The Federal Emergency Management Agency (FEMA) has begun sending letters to homeowners and property owners across the nation informing them that a flood risk review has been completed for their property. These letters help explain the results of the flood risk review and how the flood risk on their property will impact what they pay for flood insurance. The Association of State Floodplain Managers and the Florida Floodplain Managers Association have put out information to help communicate and alert the public about these changes.
Below is information released by ASFM and FFMA regarding the implementation of Section 28, Clear Communication of Risk, of the Homeowner Flood Insurance Affordability Act of 2014. FEMA also has valuable information on their website to help National Flood Insurance Program (NFIP) policyholders, insurance agents and others understand letters all NFIP policyholders will be receiving on an annual basis. If you have any questions or concerns regarding how this impacts your constituents, please feel free to contact me.
Brett Cunningham, PE, Sr. Vice President
Jones Edmunds & Associates, Inc.
FEMA has now begun the next phase of implementation of Section 28, Clear Communication of Risk, of the Homeowner Flood Insurance Affordability Act of 2014, which requires the agency to clearly communicate full flood risk determinations to individual property owners.
To meet this requirement, the National Flood Insurance Program reviewed the flood risk and underwriting information for every flood insurance policy, and is writing to all NFIP policyholders to explain the current risk level for their property and the relation of the risk to their premium rates.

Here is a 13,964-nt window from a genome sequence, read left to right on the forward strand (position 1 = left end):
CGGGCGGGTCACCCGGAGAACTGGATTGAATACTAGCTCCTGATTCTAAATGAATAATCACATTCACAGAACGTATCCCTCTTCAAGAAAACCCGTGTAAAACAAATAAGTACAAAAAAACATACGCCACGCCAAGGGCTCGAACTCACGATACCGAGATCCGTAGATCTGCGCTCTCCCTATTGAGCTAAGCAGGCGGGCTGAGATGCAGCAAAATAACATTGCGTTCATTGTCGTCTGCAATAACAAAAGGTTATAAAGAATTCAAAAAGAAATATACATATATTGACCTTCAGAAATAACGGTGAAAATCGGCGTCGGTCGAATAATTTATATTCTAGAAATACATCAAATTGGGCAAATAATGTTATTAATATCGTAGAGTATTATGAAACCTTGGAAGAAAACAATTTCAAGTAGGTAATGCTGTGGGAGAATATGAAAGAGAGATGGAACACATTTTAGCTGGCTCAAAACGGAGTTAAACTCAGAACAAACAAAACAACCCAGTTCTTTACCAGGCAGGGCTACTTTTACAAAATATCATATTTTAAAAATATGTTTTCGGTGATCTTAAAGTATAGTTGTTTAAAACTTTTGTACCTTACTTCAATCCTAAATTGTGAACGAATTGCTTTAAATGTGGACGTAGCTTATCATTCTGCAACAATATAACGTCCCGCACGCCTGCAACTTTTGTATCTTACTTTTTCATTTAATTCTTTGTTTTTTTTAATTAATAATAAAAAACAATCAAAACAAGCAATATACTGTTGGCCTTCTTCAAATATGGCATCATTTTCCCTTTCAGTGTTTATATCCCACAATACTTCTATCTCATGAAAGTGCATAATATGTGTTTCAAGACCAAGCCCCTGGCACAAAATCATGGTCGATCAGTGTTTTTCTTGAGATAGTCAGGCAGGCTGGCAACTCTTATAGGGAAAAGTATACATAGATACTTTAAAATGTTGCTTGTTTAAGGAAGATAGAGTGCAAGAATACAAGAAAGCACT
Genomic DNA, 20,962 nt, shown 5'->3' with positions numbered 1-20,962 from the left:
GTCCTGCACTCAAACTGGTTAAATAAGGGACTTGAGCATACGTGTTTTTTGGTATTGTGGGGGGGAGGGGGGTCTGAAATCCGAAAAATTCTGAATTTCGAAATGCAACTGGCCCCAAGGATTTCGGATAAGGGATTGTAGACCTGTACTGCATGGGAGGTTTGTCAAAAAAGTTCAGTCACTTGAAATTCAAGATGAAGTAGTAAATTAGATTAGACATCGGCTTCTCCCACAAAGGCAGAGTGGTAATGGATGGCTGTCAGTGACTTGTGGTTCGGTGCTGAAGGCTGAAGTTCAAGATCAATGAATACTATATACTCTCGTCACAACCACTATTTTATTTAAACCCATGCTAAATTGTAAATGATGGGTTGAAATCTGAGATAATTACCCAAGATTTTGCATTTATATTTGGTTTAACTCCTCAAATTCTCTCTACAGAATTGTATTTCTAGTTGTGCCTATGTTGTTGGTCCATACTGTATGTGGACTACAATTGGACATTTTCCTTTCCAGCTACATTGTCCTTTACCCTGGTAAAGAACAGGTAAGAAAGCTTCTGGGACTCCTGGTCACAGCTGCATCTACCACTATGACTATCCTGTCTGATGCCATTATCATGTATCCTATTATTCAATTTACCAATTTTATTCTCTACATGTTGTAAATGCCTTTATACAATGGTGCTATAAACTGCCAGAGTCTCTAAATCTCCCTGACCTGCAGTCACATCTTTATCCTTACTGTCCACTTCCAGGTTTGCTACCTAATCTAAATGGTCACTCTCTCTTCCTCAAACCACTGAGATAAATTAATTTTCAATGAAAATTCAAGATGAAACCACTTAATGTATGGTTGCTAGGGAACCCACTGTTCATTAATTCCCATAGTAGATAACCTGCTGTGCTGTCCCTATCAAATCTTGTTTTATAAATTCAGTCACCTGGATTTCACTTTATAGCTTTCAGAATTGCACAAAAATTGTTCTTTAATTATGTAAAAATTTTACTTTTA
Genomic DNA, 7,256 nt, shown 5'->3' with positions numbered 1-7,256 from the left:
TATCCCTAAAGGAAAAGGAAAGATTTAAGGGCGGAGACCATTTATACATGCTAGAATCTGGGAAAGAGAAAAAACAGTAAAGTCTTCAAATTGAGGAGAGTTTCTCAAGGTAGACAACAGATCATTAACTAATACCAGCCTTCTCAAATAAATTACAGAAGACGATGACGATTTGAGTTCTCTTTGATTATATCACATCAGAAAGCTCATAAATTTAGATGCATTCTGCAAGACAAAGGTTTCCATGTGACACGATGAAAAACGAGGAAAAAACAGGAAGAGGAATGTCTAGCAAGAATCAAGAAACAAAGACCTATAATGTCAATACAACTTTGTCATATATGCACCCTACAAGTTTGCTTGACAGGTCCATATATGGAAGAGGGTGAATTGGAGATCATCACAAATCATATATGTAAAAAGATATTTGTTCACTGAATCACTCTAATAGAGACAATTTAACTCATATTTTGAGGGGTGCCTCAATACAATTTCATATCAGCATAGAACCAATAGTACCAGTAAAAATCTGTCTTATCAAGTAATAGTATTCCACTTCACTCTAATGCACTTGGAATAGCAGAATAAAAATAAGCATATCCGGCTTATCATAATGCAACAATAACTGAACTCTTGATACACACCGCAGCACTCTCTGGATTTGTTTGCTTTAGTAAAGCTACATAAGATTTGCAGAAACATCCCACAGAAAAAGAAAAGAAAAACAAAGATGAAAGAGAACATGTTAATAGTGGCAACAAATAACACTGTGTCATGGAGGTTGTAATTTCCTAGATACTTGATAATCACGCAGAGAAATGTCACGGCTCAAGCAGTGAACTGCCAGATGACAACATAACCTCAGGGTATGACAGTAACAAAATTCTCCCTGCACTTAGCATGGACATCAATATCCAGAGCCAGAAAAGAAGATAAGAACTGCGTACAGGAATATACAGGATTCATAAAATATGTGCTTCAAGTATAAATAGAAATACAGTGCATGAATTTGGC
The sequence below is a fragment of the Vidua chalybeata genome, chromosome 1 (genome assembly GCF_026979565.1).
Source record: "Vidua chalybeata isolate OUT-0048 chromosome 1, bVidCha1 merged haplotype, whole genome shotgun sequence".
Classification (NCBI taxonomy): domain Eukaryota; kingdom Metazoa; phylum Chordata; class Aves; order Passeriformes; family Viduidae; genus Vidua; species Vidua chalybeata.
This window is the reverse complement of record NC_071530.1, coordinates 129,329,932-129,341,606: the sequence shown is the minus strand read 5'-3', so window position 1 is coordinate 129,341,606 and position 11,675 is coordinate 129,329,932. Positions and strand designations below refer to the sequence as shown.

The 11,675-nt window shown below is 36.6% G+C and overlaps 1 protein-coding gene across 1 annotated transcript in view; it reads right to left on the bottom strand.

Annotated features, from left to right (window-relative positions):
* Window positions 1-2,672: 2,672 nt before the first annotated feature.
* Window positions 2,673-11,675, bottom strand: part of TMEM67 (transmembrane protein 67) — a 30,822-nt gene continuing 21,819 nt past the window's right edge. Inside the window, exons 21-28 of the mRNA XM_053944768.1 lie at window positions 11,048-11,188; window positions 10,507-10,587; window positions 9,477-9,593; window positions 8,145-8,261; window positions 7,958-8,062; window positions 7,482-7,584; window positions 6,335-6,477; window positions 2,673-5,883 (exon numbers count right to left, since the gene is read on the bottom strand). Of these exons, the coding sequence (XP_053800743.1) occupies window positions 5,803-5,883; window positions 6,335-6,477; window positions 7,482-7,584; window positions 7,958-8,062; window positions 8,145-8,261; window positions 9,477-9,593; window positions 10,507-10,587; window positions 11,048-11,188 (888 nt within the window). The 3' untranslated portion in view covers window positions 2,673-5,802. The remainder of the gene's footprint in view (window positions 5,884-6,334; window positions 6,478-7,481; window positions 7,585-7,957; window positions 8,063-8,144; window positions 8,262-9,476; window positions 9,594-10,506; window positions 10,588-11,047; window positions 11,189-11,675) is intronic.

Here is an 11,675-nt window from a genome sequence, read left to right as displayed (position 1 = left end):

Starting January 2017, policyholders will begin receiving letters about two months after their policy renews. Policyholders who renewed policies in October 2016 through December 2016 will also receive their first mailing. FEMA will continue to mail the letter at each subsequent renewal.
Because policy information varies from one policy to the next, the letters encourage policyholders to contact their insurance agent to discuss their unique situation, or visit FEMA.gov/cost-of-flood to learn about their options.
All policyholders will eventually receive a letter upon the renewal of their policy. The NFIP has identified seven categories of policyholders to receive unique information based on their risk and current premium rates. The letters for each policyholder category are as follows:
* ·Letter A: Newly mapped into the Special Flood Hazard Area, or high risk flood zone
* ·Letter B: Standard X Zone (moderate risk), not grandfathered
* ·Letter C: Standard X Zone (moderate risk), grandfathered
* ·Letter D: Pre-FIRM subsidized, primary residences
* ·Letter E: Pre-FIRM subsidized, non-primary residences and businesses
* ·Letter F: Preferred Risk Policy (PRP)
* ·Letter G: Post-FIRM, full risk
Information for insurance agents, copies of each category of letter, details about what each letter means, and tips for how individual policyholders can lower their flood risk (and potentially their flood insurance premiums) can be found at FEMA.gov/cost-of-flood. Here is a PDF of a list of Frequently Asked Questions.
As you are aware, HFIAA requires gradual insurance rate increases for properties currently receiving artificially low (or subsidized) rates, rather than immediate full-risk rate increases. HFIAA requires increases to premiums for most subsidized properties of no less than 5 to 15 percent annually, but no more than 18 percent for an individual policyholder–with limited exceptions–until the premium reaches its full-risk insurance rate.
The information that NFIP policyholders will receive, will help them make the best decisions about their flood risk, including how to better prepare for flooding disasters in their community.